COVID cases are spiking in Florida, but the antiviral Paxlovid is hard to find

In Boca Raton, Dr. Steven Reznick’s senior patients call to report positive COVID test results and want Paxlovid prescriptions. Then, they call back to tell him they can’t find the medication.

COVID is on the rebound in Florida as new variants spread, but pharmacies aren’t stocking antivirals like they did during the pandemic. Those who want Paxlovid for COVID may have to call dozens of local pharmacies to find it in stock.

“We call pharmacies to try to get it for our patients and they don’t have it,” said Reznick, a geriatric internal medicine doctor. “Everyone blames it on someone else. For some of our patients, the antivirals are the best way to ensure they don’t end up in the hospital in respiratory distress.”

Doctors often prescribe Pfizer-made Paxlovid to treat moderate to severe COVID cases, particularly in people who are older or immuno-compromised. Research has found the medication is extremely effective at shortening the severity and duration of the virus when taken within five days of the onset of symptoms.

In November 2023,  Paxlovid transitioned from government-managed distribution to commercial distribution. The federal government required pharmacies to dispose of or return packages labeled “emergency use.” Pharmacists nationwide say the medication that previously arrived in cratefuls is now trickling in by one or two packages at a time. Wholesalers are unable to supply independent pharmacies, and chain pharmacies cannot keep up with current demand.

New versions of the coronavirus, nicknamed “FliRT” variants, are circulating in the United States, and Florida sewage tracking shows a surge in virus levels in the last three weeks. WastewaterSCAN, a project from Emory and Stanford universities, analyzes samples from 13 sites in the state, including four in South Florida and four in Central Florida.

Dr. Zynab Hassan, medical director at Holy Cross Urgent Care in Fort Lauderdale,  said she has seen a rise in COVID cases since school let out for the summer. On Sunday of the holiday weekend, Hassan said about 30% of patients tested positive for the virus. “Some people are surprised because they are getting it for the first time,” she said, adding that the spread appears to be travel-related.

A half-dozen pharmacists at Walgreens, CVS and Publix locations in Broward and Palm Beach counties told the South Florida Sun Sentinel they had no Paxlovid in stock, or only one box left.  Several Publix locations said they just sold their last box in stock. Some locations offered to order Paxlovid, but said the medication could take two days to arrive, a risky option when the medication is most effective when taken within the first five days of symptoms.  At Tamarac Pharmacy in West Broward, a pharmacy manager said her wholesaler is out of stock and she is unable to order any supply. In other parts of the U.S., pharmacies also are reporting shortages.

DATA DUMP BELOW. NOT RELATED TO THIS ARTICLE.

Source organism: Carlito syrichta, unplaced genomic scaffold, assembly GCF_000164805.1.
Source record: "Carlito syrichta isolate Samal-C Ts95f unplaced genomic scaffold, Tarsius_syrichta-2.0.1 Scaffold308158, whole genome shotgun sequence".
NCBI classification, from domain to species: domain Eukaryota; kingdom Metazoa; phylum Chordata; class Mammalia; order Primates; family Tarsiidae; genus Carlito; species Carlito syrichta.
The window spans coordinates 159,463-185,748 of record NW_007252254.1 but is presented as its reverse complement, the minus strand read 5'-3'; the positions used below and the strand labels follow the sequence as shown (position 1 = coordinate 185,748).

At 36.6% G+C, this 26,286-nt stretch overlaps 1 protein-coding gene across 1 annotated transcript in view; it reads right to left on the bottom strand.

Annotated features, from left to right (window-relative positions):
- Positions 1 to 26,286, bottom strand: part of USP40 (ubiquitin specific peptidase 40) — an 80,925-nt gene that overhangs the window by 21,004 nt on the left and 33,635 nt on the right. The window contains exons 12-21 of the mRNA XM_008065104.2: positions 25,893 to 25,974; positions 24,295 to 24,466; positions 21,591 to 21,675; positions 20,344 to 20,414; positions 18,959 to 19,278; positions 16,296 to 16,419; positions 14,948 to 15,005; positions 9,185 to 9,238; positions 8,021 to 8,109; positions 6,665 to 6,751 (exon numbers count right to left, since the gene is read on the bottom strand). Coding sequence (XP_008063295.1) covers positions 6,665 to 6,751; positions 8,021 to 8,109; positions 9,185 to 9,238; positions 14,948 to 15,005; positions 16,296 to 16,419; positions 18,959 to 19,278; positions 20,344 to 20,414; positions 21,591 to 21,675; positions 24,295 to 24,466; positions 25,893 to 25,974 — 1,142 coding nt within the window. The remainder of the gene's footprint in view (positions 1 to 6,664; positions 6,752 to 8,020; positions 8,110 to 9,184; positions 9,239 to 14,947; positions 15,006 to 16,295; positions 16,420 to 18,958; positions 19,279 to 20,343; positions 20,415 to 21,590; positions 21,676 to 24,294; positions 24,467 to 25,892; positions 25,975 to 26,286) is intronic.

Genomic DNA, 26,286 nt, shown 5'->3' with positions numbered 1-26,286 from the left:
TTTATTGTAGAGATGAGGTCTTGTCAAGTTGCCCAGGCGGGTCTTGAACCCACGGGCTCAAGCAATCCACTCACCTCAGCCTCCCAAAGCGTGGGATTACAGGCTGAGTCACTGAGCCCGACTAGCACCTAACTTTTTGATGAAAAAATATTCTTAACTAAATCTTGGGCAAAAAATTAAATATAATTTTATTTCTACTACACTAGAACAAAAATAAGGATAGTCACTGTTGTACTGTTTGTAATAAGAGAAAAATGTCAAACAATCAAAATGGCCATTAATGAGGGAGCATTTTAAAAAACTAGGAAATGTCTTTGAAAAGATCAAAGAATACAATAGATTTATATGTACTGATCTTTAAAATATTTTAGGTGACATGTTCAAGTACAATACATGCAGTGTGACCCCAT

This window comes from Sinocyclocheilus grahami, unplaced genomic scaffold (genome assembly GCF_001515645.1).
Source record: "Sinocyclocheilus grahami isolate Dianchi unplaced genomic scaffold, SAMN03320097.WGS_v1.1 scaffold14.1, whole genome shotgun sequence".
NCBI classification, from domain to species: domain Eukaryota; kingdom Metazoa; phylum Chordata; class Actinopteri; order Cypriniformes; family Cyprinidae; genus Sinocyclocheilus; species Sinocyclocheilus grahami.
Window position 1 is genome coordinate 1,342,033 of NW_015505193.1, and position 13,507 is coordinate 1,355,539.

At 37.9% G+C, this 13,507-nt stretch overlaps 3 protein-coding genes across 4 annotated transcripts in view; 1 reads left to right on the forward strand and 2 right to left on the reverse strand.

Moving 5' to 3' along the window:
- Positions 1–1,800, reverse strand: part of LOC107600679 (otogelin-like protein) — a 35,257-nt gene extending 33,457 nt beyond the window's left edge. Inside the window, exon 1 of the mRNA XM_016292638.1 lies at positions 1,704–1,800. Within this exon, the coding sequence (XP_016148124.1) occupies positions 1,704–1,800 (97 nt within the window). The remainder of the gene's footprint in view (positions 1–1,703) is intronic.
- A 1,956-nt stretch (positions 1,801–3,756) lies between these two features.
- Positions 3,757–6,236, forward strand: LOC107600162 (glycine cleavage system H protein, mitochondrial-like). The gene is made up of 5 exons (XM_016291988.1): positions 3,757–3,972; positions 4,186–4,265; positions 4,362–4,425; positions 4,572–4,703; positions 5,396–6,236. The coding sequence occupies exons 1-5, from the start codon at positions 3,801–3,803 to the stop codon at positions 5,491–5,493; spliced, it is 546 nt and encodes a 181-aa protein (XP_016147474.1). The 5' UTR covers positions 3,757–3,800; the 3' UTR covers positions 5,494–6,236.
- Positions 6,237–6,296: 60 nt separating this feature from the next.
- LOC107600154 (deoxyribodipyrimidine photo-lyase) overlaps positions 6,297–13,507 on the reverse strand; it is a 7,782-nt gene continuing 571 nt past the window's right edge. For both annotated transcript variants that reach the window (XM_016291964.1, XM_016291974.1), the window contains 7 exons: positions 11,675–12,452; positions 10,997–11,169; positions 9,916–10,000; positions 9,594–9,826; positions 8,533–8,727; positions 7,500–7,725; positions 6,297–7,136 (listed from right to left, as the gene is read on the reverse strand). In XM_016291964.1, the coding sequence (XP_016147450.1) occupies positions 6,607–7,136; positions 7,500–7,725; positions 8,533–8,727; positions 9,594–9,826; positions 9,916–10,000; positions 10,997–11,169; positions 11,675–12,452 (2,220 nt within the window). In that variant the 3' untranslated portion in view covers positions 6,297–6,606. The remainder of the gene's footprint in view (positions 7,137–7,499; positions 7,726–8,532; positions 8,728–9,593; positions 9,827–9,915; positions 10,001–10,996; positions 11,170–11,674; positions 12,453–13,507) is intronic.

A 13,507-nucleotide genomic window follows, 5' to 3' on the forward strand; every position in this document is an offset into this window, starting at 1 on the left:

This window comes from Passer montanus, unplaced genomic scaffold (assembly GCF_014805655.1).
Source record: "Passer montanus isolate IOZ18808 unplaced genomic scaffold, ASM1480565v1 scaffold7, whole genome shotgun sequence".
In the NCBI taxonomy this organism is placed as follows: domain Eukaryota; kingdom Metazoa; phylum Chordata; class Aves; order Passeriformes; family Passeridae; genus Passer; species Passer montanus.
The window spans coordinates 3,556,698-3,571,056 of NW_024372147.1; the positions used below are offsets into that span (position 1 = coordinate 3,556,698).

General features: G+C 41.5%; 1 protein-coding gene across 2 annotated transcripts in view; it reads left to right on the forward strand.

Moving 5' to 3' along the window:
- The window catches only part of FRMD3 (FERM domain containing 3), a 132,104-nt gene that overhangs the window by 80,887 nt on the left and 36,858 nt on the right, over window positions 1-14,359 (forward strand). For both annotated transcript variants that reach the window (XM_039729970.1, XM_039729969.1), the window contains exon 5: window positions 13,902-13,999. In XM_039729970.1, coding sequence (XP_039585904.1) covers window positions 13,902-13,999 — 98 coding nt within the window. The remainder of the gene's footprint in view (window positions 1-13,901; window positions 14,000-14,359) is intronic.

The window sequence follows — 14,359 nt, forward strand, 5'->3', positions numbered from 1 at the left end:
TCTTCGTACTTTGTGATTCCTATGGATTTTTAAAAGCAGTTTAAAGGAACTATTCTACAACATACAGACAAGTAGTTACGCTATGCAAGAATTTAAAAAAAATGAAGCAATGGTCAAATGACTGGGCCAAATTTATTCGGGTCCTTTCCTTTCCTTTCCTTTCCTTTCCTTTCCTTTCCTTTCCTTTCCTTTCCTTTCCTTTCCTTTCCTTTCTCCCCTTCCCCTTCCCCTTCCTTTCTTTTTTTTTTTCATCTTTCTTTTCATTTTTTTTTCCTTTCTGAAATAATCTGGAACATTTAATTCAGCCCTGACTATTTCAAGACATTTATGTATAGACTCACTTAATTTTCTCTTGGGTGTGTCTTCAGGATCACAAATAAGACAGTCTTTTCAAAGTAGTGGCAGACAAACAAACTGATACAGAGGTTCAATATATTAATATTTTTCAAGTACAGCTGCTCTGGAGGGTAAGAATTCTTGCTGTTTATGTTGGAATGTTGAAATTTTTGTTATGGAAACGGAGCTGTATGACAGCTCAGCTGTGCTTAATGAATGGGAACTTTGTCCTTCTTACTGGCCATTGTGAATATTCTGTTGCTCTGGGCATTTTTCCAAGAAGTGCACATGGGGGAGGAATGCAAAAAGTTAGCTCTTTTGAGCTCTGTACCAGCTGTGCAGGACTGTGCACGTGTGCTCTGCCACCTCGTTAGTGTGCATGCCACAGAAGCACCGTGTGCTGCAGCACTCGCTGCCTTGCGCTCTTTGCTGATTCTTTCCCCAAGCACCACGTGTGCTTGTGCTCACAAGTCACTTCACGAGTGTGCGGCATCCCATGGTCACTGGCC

Paxlovid manufacturer Pfizer did not respond to a request for comment on the shortages and distribution.

Along with being difficult to find, Paxlovid can be costly. Without the government’s free distribution program, Pfizer has set the price for a five-day treatment of Paxlovid at $1,390. With insurance, the price varies based on an individual’s plan. All patients on Medicare or Medicaid can get free Paxlovid through the end of 2024.

“Some of our patients are asking for Paxlovid, and as long as there are no contraindications we prescribe it,”  Hassan said. “It can be expensive though. Some insurances don’t cover it.”

The less commonly used COVID-19 treatment Lagevrio, manufactured by Merck and approved for emergency use, also must be taken within five days of the onset of symptoms.  Known as monulpiravir, the antiviral medication has fewer drug interactions than Paxlovid and  costs about $800, but it is even more difficult to find in South Florida pharmacies.

“We give that to patients who cannot take Paxlovid because they are on blood thinners, or have kidney failure, or have an interaction with some other medication,” Hassan said.  “It has some protection, but not as much as Paxlovid and is harder to get.”

The government offers a nationwide COVID-19 medication locator, but the site lists pharmacies that may sell Paxlovid without indicating whether it is in stock at those sites. CVS spokeswoman Amy Thibault said, “We have been able to fill Paxlovid prescriptions across our pharmacies. If there are shortages, we work with our suppliers to replenish supply as quickly as we can.”

Hassan said patients with COVID at her urgent care mostly have symptoms such as cough, congestion and fatigue, which she tries to manage with cold medications. “The COVID variants now might be more infectious, but they are not lasting as long, usually about five days, and we treat it like a common cold,” she said.

Reznick said many people who equate COVID with a common cold believe they don’t need to test for the virus. “Seniors, though, need to test,” he said. “They need to call their doctor and discuss whether or not to go on an antiviral.”

With the Paxlovid shortage, Reznick says he now relies on his patients for updates.

“Our patients eventually find Paxlovid, and we ask them to let us know where and how many doses the pharmacy has so when our next patient is COVID-positive, we know where to direct them,” he said.

South Florida Sun Sentinel health reporter Cindy Goodman can be reached at

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